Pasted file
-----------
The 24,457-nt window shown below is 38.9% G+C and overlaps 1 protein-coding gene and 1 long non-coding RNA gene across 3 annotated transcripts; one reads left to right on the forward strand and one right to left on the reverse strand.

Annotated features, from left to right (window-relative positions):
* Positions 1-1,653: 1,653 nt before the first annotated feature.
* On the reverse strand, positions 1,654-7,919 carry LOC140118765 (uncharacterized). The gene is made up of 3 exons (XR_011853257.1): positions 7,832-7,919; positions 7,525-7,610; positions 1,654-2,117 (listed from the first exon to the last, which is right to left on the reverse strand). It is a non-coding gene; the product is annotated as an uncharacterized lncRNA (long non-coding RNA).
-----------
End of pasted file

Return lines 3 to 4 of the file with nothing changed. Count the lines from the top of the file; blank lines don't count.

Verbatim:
* Positions 1-1,653: 1,653 nt before the first annotated feature.
* On the reverse strand, positions 1,654-7,919 carry LOC140118765 (uncharacterized). The gene is made up of 3 exons (XR_011853257.1): positions 7,832-7,919; positions 7,525-7,610; positions 1,654-2,117 (listed from the first exon to the last, which is right to left on the reverse strand). It is a non-coding gene; the product is annotated as an uncharacterized lncRNA (long non-coding RNA).